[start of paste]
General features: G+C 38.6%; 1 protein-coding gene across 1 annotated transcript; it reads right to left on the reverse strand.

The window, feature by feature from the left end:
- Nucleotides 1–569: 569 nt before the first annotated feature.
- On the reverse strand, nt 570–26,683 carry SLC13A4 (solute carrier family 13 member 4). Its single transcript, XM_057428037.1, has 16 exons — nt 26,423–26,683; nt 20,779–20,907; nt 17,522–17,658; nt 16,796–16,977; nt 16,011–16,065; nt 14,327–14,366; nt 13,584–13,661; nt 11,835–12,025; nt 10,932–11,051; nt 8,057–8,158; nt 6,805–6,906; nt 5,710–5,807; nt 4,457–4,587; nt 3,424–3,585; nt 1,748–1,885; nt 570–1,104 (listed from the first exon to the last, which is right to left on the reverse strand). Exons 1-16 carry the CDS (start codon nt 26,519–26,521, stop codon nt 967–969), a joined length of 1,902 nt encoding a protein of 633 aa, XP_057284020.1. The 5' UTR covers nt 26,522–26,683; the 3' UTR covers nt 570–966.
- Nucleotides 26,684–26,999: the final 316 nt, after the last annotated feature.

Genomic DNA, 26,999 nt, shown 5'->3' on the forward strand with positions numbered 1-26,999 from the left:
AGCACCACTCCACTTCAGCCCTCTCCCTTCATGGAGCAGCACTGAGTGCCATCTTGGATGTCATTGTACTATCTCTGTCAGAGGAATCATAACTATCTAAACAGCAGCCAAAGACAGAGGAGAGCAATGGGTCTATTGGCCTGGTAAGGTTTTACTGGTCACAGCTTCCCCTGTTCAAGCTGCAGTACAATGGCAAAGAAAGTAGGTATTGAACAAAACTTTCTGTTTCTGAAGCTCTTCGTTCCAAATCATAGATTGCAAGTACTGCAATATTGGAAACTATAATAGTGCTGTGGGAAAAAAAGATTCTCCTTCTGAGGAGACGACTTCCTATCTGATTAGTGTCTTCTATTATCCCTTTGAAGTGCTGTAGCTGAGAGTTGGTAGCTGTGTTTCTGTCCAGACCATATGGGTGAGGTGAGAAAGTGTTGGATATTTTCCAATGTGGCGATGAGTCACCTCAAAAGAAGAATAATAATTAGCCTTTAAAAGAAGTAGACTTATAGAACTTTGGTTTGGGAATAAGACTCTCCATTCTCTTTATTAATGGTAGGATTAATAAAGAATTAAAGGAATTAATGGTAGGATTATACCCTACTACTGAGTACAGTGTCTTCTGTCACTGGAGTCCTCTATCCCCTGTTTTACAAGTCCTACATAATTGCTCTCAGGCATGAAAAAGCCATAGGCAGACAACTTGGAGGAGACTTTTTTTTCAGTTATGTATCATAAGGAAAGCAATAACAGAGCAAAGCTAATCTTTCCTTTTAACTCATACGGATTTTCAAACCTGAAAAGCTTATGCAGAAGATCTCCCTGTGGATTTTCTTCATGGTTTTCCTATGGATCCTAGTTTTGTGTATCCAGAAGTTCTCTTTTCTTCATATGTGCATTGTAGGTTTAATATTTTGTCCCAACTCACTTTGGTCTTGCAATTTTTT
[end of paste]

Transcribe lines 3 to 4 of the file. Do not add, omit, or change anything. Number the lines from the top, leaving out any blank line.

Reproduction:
- Nucleotides 1–569: 569 nt before the first annotated feature.
- On the reverse strand, nt 570–26,683 carry SLC13A4 (solute carrier family 13 member 4). Its single transcript, XM_057428037.1, has 16 exons — nt 26,423–26,683; nt 20,779–20,907; nt 17,522–17,658; nt 16,796–16,977; nt 16,011–16,065; nt 14,327–14,366; nt 13,584–13,661; nt 11,835–12,025; nt 10,932–11,051; nt 8,057–8,158; nt 6,805–6,906; nt 5,710–5,807; nt 4,457–4,587; nt 3,424–3,585; nt 1,748–1,885; nt 570–1,104 (listed from the first exon to the last, which is right to left on the reverse strand). Exons 1-16 carry the CDS (start codon nt 26,519–26,521, stop codon nt 967–969), a joined length of 1,902 nt encoding a protein of 633 aa, XP_057284020.1. The 5' UTR covers nt 26,522–26,683; the 3' UTR covers nt 570–966.